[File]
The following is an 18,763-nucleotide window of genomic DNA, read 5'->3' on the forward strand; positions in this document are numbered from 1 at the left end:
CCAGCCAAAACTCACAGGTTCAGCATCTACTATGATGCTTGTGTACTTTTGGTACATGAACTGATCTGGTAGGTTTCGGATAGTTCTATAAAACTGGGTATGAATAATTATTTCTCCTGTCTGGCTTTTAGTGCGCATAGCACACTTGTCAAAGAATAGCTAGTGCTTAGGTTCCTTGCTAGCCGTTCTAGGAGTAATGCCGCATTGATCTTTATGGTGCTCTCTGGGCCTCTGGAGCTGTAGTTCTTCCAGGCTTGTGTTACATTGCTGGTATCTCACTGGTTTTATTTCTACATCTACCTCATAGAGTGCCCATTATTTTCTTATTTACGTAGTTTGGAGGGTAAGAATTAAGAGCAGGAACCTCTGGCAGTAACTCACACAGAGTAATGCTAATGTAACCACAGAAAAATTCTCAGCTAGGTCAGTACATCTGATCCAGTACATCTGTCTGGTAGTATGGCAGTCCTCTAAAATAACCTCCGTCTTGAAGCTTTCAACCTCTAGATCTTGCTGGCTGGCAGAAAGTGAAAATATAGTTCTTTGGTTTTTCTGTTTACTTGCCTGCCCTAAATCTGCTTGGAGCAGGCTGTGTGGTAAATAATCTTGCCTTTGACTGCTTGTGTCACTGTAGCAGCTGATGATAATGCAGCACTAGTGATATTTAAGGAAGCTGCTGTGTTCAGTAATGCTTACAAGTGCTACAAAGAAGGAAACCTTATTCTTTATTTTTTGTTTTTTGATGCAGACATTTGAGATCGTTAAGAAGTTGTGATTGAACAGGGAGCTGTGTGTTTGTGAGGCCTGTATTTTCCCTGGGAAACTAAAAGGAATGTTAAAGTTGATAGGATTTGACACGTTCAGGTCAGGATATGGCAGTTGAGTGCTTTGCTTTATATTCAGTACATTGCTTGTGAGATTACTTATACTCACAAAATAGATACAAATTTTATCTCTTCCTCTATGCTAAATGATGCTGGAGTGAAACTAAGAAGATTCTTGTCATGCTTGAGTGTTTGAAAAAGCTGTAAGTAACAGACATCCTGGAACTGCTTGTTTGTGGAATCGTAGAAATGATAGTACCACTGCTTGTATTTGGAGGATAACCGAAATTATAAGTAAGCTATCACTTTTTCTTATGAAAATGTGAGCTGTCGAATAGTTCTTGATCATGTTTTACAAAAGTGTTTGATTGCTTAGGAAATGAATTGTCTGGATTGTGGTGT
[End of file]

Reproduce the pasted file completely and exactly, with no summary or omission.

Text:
The following is an 18,763-nucleotide window of genomic DNA, read 5'->3' on the forward strand; positions in this document are numbered from 1 at the left end:
CCAGCCAAAACTCACAGGTTCAGCATCTACTATGATGCTTGTGTACTTTTGGTACATGAACTGATCTGGTAGGTTTCGGATAGTTCTATAAAACTGGGTATGAATAATTATTTCTCCTGTCTGGCTTTTAGTGCGCATAGCACACTTGTCAAAGAATAGCTAGTGCTTAGGTTCCTTGCTAGCCGTTCTAGGAGTAATGCCGCATTGATCTTTATGGTGCTCTCTGGGCCTCTGGAGCTGTAGTTCTTCCAGGCTTGTGTTACATTGCTGGTATCTCACTGGTTTTATTTCTACATCTACCTCATAGAGTGCCCATTATTTTCTTATTTACGTAGTTTGGAGGGTAAGAATTAAGAGCAGGAACCTCTGGCAGTAACTCACACAGAGTAATGCTAATGTAACCACAGAAAAATTCTCAGCTAGGTCAGTACATCTGATCCAGTACATCTGTCTGGTAGTATGGCAGTCCTCTAAAATAACCTCCGTCTTGAAGCTTTCAACCTCTAGATCTTGCTGGCTGGCAGAAAGTGAAAATATAGTTCTTTGGTTTTTCTGTTTACTTGCCTGCCCTAAATCTGCTTGGAGCAGGCTGTGTGGTAAATAATCTTGCCTTTGACTGCTTGTGTCACTGTAGCAGCTGATGATAATGCAGCACTAGTGATATTTAAGGAAGCTGCTGTGTTCAGTAATGCTTACAAGTGCTACAAAGAAGGAAACCTTATTCTTTATTTTTTGTTTTTTGATGCAGACATTTGAGATCGTTAAGAAGTTGTGATTGAACAGGGAGCTGTGTGTTTGTGAGGCCTGTATTTTCCCTGGGAAACTAAAAGGAATGTTAAAGTTGATAGGATTTGACACGTTCAGGTCAGGATATGGCAGTTGAGTGCTTTGCTTTATATTCAGTACATTGCTTGTGAGATTACTTATACTCACAAAATAGATACAAATTTTATCTCTTCCTCTATGCTAAATGATGCTGGAGTGAAACTAAGAAGATTCTTGTCATGCTTGAGTGTTTGAAAAAGCTGTAAGTAACAGACATCCTGGAACTGCTTGTTTGTGGAATCGTAGAAATGATAGTACCACTGCTTGTATTTGGAGGATAACCGAAATTATAAGTAAGCTATCACTTTTTCTTATGAAAATGTGAGCTGTCGAATAGTTCTTGATCATGTTTTACAAAAGTGTTTGATTGCTTAGGAAATGAATTGTCTGGATTGTGGTGT